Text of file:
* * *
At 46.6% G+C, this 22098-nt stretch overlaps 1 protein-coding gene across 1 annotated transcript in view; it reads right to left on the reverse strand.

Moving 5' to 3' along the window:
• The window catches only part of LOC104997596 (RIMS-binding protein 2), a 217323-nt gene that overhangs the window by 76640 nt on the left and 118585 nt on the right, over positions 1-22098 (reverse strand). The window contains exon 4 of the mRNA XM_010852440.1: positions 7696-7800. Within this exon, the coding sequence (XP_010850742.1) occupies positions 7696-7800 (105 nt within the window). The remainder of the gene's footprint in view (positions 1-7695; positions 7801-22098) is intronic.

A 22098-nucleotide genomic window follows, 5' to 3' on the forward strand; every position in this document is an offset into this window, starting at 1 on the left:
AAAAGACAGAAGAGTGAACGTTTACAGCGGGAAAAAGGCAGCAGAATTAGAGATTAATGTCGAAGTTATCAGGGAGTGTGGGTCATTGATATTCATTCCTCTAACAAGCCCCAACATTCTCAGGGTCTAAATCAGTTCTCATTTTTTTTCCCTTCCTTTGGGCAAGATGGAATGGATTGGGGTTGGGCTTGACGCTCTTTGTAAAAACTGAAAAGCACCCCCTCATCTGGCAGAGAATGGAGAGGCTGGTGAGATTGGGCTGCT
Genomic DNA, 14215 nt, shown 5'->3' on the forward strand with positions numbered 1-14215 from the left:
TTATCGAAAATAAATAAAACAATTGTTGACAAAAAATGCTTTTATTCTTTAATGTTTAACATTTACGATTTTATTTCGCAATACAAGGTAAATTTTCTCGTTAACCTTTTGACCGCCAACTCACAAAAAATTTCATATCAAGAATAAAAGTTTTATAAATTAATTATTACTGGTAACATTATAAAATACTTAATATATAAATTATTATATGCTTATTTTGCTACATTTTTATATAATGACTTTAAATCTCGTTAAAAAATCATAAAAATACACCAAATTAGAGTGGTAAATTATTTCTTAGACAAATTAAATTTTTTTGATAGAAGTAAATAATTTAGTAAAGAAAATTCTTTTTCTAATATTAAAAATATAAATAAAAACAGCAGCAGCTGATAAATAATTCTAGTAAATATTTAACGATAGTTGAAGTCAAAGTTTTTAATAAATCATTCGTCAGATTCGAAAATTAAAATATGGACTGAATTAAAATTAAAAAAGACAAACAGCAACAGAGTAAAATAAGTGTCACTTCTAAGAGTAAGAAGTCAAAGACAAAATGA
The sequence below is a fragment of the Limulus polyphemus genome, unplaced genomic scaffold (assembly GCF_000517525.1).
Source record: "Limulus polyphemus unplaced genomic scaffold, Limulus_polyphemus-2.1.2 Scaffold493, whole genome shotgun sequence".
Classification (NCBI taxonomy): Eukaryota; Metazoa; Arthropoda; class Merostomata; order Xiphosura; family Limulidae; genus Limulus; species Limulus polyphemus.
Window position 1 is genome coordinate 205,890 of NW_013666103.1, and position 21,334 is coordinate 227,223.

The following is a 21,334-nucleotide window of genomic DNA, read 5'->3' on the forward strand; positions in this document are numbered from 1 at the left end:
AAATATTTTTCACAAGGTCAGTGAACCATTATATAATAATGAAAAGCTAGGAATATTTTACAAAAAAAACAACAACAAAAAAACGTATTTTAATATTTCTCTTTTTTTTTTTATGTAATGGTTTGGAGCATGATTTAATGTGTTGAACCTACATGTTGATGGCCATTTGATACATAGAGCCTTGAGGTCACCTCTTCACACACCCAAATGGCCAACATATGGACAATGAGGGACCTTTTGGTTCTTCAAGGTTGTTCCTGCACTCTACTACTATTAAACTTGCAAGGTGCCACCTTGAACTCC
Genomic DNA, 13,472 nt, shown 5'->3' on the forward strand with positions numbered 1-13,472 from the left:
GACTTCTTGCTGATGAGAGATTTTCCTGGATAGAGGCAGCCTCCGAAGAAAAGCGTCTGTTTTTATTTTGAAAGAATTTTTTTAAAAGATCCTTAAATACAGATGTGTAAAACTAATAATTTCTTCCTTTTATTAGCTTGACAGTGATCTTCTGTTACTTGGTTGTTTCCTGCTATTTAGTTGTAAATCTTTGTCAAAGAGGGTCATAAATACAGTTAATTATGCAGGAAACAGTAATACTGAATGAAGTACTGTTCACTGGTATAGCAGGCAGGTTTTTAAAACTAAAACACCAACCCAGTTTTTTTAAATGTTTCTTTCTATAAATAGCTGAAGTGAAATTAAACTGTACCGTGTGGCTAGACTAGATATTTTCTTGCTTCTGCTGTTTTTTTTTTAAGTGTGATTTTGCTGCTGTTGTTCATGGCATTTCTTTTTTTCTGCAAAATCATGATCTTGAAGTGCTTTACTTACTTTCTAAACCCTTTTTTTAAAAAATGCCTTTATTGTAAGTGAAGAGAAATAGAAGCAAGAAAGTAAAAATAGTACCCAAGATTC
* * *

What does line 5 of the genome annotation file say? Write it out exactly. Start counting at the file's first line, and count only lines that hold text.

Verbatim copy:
AAAAGACAGAAGAGTGAACGTTTACAGCGGGAAAAAGGCAGCAGAATTAGAGATTAATGTCGAAGTTATCAGGGAGTGTGGGTCATTGATATTCATTCCTCTAACAAGCCCCAACATTCTCAGGGTCTAAATCAGTTCTCATTTTTTTTCCCTTCCTTTGGGCAAGATGGAATGGATTGGGGTTGGGCTTGACGCTCTTTGTAAAAACTGAAAAGCACCCCCTCATCTGGCAGAGAATGGAGAGGCTGGTGAGATTGGGCTGCT